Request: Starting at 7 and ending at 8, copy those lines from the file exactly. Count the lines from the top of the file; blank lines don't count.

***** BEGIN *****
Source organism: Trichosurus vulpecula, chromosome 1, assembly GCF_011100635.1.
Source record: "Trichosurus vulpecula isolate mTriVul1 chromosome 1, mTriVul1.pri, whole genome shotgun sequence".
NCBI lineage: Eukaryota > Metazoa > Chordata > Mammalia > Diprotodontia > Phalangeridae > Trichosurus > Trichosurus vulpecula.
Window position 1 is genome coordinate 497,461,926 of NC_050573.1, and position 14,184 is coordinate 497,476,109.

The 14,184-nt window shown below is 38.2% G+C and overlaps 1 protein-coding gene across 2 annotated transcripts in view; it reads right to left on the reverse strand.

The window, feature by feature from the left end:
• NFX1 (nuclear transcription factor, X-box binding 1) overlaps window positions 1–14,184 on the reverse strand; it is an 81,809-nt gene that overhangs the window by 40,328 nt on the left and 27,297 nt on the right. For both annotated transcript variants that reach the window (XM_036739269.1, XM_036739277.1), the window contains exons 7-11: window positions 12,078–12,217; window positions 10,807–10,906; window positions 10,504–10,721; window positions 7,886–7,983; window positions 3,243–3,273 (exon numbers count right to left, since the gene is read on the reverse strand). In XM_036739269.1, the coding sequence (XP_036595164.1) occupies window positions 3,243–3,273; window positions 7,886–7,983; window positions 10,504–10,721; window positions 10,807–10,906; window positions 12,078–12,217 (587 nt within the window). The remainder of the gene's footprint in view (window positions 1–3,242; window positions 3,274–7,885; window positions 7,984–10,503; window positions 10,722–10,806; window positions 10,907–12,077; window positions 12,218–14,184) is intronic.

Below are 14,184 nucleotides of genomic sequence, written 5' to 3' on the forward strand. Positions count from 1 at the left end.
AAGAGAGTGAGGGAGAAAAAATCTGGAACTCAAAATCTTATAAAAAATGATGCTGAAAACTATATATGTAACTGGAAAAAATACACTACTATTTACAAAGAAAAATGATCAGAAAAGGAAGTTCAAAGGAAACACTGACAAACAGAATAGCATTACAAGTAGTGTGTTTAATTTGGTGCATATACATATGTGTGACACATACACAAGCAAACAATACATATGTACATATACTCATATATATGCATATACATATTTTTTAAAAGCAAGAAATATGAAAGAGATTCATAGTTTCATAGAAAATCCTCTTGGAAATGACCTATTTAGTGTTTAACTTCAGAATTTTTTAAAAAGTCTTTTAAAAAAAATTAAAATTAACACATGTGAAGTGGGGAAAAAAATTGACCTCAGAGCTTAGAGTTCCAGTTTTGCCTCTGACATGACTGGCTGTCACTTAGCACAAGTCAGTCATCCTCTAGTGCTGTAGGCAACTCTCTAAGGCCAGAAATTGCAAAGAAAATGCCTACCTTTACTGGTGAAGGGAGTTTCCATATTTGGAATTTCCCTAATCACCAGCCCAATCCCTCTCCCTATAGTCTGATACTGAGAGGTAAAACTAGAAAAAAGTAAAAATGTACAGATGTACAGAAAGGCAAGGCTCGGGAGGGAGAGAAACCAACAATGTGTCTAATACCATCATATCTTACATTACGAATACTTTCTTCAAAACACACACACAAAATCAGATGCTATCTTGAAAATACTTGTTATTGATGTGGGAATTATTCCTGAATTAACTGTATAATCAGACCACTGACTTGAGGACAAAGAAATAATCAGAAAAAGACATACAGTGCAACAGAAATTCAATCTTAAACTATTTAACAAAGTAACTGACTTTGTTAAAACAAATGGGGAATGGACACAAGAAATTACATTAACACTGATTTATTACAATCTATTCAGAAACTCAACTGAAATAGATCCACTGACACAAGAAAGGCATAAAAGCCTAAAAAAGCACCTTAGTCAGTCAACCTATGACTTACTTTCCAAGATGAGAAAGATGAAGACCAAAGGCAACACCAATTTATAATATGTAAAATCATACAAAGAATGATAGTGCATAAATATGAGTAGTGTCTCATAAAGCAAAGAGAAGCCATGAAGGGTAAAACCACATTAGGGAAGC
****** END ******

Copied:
• NFX1 (nuclear transcription factor, X-box binding 1) overlaps window positions 1–14,184 on the reverse strand; it is an 81,809-nt gene that overhangs the window by 40,328 nt on the left and 27,297 nt on the right. For both annotated transcript variants that reach the window (XM_036739269.1, XM_036739277.1), the window contains exons 7-11: window positions 12,078–12,217; window positions 10,807–10,906; window positions 10,504–10,721; window positions 7,886–7,983; window positions 3,243–3,273 (exon numbers count right to left, since the gene is read on the reverse strand). In XM_036739269.1, the coding sequence (XP_036595164.1) occupies window positions 3,243–3,273; window positions 7,886–7,983; window positions 10,504–10,721; window positions 10,807–10,906; window positions 12,078–12,217 (587 nt within the window). The remainder of the gene's footprint in view (window positions 1–3,242; window positions 3,274–7,885; window positions 7,984–10,503; window positions 10,722–10,806; window positions 10,907–12,077; window positions 12,218–14,184) is intronic.

Below are 14,184 nucleotides of genomic sequence, written 5' to 3' on the forward strand. Positions count from 1 at the left end.